TOM: Now, next, shake it out. Even if you’ve inspected your tree for any hitchhikers, it’s a good suggestion to give your tree a good shake. If you shake the tree, you will encourage any imperfections to jump off or fall off so you don’t delivering them dwelling with you.
Christmas-tree defects are so common that some supermarkets or stands actually have a mechanical Christmas-tree shaker that you can make sure to use before you bind off the tree to your car for the journey home.
And by the way, you might be thinking, “Why not just spray the whole thing down with pesticides? ” Really bad mind. Here’s why: because many insecticides are combustible and when combined with hot holiday illuminates and dried-out needles, it could lead to a dire barrage. So do not use pesticides on that tree.
LESLIE: Oh, my goodness.
And lastly, people, you’ve got to vacuum. The longer you keep your tree indoors, the more likely you are to find dead defects under the tree. And many of the glitches that live on the trees are going to run out of food formerly you raising that tree inside or they’re not will be impossible to cope with the change in humidity.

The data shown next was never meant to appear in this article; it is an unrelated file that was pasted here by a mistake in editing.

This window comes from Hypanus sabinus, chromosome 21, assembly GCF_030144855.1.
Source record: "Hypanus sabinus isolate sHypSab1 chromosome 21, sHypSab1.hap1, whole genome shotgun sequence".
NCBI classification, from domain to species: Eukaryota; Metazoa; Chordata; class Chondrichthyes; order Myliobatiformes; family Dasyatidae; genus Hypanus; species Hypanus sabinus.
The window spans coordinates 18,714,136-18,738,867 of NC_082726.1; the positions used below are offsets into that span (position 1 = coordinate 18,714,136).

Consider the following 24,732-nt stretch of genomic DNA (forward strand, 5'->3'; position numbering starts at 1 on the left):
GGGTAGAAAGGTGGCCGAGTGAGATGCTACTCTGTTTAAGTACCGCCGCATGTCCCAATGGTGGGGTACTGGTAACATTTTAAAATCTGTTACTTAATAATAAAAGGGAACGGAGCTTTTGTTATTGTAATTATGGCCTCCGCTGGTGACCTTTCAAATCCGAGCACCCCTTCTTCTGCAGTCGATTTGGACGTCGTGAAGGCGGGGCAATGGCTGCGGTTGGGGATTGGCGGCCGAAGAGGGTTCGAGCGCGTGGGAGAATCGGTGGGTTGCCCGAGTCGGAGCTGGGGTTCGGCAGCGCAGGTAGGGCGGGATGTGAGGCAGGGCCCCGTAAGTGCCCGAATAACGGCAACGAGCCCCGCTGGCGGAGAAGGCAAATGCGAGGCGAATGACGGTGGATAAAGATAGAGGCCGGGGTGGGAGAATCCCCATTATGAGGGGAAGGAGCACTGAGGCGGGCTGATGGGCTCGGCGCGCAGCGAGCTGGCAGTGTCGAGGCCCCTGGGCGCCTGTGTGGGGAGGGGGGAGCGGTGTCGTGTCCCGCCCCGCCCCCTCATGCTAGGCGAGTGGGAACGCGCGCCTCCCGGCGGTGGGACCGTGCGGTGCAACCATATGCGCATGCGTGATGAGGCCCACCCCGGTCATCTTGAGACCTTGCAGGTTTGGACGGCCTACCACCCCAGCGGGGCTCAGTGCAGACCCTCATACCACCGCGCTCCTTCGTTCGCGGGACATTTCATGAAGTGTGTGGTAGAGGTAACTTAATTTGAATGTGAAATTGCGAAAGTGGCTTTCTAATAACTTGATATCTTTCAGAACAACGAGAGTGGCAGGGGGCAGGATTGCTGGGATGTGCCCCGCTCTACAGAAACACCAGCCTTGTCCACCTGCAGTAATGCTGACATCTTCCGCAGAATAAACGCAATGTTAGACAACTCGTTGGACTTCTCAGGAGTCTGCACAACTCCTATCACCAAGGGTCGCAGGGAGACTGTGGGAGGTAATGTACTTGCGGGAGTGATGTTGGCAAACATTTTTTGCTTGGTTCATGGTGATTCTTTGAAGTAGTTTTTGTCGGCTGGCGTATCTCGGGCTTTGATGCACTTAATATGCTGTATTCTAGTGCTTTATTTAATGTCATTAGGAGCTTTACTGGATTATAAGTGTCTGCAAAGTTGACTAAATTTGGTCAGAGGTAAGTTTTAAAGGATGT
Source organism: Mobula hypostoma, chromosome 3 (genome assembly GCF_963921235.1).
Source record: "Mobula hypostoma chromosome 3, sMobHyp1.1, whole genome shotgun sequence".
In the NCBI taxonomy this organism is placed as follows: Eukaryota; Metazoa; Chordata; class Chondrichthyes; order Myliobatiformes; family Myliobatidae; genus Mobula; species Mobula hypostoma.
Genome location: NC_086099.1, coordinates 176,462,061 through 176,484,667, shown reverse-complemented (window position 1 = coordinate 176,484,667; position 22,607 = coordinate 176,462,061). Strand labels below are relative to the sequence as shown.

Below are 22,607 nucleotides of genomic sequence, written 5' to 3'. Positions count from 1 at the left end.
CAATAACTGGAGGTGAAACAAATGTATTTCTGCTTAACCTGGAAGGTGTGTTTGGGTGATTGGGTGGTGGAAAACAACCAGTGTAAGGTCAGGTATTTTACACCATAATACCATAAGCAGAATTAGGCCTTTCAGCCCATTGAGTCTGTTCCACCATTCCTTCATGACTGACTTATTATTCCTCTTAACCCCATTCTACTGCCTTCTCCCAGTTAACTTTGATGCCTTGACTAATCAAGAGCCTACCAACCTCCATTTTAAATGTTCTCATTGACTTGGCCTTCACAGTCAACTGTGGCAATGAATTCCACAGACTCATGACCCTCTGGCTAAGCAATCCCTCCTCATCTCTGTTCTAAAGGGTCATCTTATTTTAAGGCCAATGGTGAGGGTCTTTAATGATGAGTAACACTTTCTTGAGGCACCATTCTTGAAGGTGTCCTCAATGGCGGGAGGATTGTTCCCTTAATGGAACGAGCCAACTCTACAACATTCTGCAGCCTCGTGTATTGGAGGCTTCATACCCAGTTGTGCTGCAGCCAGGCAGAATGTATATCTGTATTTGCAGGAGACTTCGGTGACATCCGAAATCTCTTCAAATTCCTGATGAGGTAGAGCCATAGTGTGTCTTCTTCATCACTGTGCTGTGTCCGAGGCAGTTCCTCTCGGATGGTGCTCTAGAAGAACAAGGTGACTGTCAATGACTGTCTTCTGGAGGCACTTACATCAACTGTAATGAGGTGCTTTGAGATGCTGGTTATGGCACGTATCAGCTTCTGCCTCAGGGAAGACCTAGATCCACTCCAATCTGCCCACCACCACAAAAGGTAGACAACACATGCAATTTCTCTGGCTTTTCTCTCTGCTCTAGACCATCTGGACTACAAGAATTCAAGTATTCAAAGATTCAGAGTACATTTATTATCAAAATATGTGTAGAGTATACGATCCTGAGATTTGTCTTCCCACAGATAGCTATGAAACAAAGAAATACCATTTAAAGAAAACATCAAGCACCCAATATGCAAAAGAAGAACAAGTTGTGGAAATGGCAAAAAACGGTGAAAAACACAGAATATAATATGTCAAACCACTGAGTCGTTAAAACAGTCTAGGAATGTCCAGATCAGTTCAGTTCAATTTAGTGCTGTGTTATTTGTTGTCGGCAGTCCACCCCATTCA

Now, the best solution is to vacuum up any dead bugs, along with the dried-out needles that are ultimately going to collect on a daily basis under the tree.
TOM: And by the way, if you’re vacuuming early in the season, here’s a little tip: you want to remove and replace the vacuum luggage, mostly, as soon as you’re done. It’s fine if it’s not filled. Be disposed of it. Here’s why: because it may very well be filled with a few live glitches who are still grasping to your vacation atmosphere. So you don’t want to have those live flaws. You don’t want to give them any chance to crawl out of that vacuum and get into another gap in your house.
So, convulses the vacuum crate as soon as you are done. It’s worth changing it out to a brand-new one.
LESLIE: Oh, gosh.